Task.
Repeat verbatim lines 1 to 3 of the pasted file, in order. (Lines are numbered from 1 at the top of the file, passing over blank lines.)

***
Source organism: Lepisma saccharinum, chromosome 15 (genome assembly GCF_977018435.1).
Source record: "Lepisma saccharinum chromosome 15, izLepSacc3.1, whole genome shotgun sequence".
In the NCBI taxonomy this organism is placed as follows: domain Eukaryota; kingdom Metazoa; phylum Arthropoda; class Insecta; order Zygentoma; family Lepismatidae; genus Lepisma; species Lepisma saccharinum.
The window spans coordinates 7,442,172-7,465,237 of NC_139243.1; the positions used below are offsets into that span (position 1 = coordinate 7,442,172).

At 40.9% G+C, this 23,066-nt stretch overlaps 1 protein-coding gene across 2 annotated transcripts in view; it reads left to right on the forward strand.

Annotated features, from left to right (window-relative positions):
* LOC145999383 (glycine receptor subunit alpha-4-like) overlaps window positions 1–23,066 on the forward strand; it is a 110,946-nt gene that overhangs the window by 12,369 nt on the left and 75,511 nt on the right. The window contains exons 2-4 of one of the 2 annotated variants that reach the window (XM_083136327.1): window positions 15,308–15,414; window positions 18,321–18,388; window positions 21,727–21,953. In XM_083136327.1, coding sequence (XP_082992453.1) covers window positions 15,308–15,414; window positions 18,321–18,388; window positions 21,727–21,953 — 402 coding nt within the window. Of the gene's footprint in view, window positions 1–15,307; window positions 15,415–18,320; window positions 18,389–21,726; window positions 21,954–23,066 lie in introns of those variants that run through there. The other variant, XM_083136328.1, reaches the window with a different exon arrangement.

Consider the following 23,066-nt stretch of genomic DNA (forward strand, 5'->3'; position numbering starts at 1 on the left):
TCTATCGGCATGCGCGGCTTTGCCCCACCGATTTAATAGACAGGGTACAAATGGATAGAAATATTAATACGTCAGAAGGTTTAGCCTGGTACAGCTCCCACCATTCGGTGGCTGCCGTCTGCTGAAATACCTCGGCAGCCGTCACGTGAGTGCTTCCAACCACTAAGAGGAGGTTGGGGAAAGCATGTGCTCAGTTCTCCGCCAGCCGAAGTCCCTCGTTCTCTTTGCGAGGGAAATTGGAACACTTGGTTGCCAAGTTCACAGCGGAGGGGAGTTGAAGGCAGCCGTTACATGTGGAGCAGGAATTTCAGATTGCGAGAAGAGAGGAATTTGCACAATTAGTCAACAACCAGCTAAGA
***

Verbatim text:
Source organism: Lepisma saccharinum, chromosome 15 (genome assembly GCF_977018435.1).
Source record: "Lepisma saccharinum chromosome 15, izLepSacc3.1, whole genome shotgun sequence".
In the NCBI taxonomy this organism is placed as follows: domain Eukaryota; kingdom Metazoa; phylum Arthropoda; class Insecta; order Zygentoma; family Lepismatidae; genus Lepisma; species Lepisma saccharinum.